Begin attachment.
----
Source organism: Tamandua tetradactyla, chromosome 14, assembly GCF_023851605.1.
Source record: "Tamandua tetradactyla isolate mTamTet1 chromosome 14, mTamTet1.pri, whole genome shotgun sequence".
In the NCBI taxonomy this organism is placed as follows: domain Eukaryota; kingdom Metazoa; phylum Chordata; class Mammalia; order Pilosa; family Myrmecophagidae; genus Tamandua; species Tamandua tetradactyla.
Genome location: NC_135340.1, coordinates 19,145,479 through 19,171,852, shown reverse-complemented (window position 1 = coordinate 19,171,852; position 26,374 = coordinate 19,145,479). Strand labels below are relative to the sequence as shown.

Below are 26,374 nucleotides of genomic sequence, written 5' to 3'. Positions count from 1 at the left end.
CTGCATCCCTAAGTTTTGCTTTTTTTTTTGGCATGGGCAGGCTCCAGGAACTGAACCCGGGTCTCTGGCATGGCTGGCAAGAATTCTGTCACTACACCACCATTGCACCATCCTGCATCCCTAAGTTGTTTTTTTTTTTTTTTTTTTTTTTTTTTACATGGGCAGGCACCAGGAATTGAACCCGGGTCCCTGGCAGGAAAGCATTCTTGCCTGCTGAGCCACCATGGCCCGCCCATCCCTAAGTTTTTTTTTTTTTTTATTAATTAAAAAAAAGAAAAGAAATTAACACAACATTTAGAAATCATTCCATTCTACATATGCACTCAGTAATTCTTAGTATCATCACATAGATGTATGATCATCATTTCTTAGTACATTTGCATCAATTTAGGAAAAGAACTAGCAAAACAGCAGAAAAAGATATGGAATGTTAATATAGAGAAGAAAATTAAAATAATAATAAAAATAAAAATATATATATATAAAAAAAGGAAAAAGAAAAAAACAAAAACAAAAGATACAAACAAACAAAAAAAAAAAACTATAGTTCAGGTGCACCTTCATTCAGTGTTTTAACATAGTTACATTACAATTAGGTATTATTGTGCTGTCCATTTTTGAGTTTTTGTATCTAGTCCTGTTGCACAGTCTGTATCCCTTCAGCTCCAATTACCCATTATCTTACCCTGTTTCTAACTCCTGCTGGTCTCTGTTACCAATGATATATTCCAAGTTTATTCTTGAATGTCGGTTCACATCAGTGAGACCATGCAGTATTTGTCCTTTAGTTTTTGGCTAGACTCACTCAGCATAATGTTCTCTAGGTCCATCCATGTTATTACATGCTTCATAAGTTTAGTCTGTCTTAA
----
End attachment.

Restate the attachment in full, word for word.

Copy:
Source organism: Tamandua tetradactyla, chromosome 14, assembly GCF_023851605.1.
Source record: "Tamandua tetradactyla isolate mTamTet1 chromosome 14, mTamTet1.pri, whole genome shotgun sequence".
In the NCBI taxonomy this organism is placed as follows: domain Eukaryota; kingdom Metazoa; phylum Chordata; class Mammalia; order Pilosa; family Myrmecophagidae; genus Tamandua; species Tamandua tetradactyla.
Genome location: NC_135340.1, coordinates 19,145,479 through 19,171,852, shown reverse-complemented (window position 1 = coordinate 19,171,852; position 26,374 = coordinate 19,145,479). Strand labels below are relative to the sequence as shown.

Below are 26,374 nucleotides of genomic sequence, written 5' to 3'. Positions count from 1 at the left end.
CTGCATCCCTAAGTTTTGCTTTTTTTTTTGGCATGGGCAGGCTCCAGGAACTGAACCCGGGTCTCTGGCATGGCTGGCAAGAATTCTGTCACTACACCACCATTGCACCATCCTGCATCCCTAAGTTGTTTTTTTTTTTTTTTTTTTTTTTTTTTACATGGGCAGGCACCAGGAATTGAACCCGGGTCCCTGGCAGGAAAGCATTCTTGCCTGCTGAGCCACCATGGCCCGCCCATCCCTAAGTTTTTTTTTTTTTTTATTAATTAAAAAAAAGAAAAGAAATTAACACAACATTTAGAAATCATTCCATTCTACATATGCACTCAGTAATTCTTAGTATCATCACATAGATGTATGATCATCATTTCTTAGTACATTTGCATCAATTTAGGAAAAGAACTAGCAAAACAGCAGAAAAAGATATGGAATGTTAATATAGAGAAGAAAATTAAAATAATAATAAAAATAAAAATATATATATATAAAAAAAGGAAAAAGAAAAAAACAAAAACAAAAGATACAAACAAACAAAAAAAAAAAACTATAGTTCAGGTGCACCTTCATTCAGTGTTTTAACATAGTTACATTACAATTAGGTATTATTGTGCTGTCCATTTTTGAGTTTTTGTATCTAGTCCTGTTGCACAGTCTGTATCCCTTCAGCTCCAATTACCCATTATCTTACCCTGTTTCTAACTCCTGCTGGTCTCTGTTACCAATGATATATTCCAAGTTTATTCTTGAATGTCGGTTCACATCAGTGAGACCATGCAGTATTTGTCCTTTAGTTTTTGGCTAGACTCACTCAGCATAATGTTCTCTAGGTCCATCCATGTTATTACATGCTTCATAAGTTTAGTCTGTCTTAA